Amid the coronavirus lockdown and social distancing measures, cybercriminals have found new ways to continue their attacks against consumers worldwide. Making a quick buck has always been the top priority, so as we all turn to our Internet-enabled devices to communicate with the outside world, scams are spreading like wildfire.
The FBI, which has been on top of the covid-19-related scams since the beginning, has sent out a new announcement warning the public about a rise in online extortion scams.
“Because large swaths of the population are staying at home and likely using the computer more than usual, scammers may use this opportunity to find new victims and pressure them into sending money,” The FBI says.
Most common extortion indicators
Like most online extortion scams, the perpetrators apparently don’t spend much time or effort on drafting their so-called ‘letter’. However, you should keep in mind that schemes are constantly adapted to keep up with current events or new online trends:
• The attacker will attempt to contact you in an email – if you read the text closely, you’ll notice grammatical errors.
• The perp might provide your username or password – It’s not uncommon for an attacker to have your credentials. Most of the time, this information is scraped from previous data breaches. If available, they will include these details to add authenticity to their threat.
• The message will contain dirty little secrets or accusations that can range from visiting adult websites to even cheating on a spouse.
• There is always an explanation for how the extortionist gathered the information – most of the time, the perp will state that your device is infected with malware, or that they have recorded you using your webcam.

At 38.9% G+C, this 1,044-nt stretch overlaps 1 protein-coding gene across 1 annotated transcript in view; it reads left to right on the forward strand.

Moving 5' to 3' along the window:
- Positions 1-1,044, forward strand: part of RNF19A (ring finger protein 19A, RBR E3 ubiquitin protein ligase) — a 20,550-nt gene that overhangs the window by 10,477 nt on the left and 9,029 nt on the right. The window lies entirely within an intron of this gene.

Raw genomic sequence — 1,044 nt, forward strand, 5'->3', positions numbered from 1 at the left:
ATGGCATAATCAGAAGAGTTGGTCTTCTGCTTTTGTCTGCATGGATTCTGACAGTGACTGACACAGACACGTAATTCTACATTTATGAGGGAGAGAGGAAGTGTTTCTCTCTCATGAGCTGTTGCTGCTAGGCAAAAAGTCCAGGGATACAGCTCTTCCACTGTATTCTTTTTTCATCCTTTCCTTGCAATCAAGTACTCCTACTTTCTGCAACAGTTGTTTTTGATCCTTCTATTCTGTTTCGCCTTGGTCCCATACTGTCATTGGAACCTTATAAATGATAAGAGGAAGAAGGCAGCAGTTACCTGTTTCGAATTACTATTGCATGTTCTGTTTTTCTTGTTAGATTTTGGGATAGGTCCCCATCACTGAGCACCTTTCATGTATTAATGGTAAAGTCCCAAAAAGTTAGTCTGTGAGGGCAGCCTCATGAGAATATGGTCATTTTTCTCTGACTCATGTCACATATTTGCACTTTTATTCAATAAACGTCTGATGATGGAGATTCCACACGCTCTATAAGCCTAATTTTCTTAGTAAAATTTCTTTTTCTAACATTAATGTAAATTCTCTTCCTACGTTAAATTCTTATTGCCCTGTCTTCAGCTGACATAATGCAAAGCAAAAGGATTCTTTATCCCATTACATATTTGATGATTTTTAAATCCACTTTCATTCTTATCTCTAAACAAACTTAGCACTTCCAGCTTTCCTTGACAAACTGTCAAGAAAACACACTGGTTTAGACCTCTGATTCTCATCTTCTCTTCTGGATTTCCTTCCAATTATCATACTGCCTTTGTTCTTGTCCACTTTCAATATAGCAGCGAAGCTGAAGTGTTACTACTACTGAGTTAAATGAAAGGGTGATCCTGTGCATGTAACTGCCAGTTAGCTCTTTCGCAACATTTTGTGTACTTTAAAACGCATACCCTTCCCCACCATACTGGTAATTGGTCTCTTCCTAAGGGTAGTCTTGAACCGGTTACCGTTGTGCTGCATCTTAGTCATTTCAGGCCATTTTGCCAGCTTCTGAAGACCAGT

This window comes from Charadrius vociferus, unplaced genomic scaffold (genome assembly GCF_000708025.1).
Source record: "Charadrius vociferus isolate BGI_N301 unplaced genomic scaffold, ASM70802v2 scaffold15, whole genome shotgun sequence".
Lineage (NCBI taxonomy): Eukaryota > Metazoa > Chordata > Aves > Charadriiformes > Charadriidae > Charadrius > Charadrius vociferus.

• The message will always contain threats – to scare recipients, the criminal will claim that he will send or reveal the information to all of your closest family and friends, or expose the compromising ‘video’ online.
• You are instructed to make a payment in Bitcoin – the attacker will provide you with a small window to pay up and make him go away ‘forever’.
How can you protect yourself?
While none of us are spared from receiving such emails, the best course of action is to ignore the message completely. If you delve too much into the information provided, the scammer is halfway to success.
Make sure that you change your account passwords regularly and do not attempt to communicate with the extortionist or ask for additional information. When you’re browsing online or chatting with new acquaintances, don’t provide personal information, and try not to store sensitive information or videos on your online accounts.
If you receive any kind of email from a cybercriminal, the FBI urges you to always file a complaint and provide any relevant information including the e-mail address used by the fraudster and his Bitcoin address.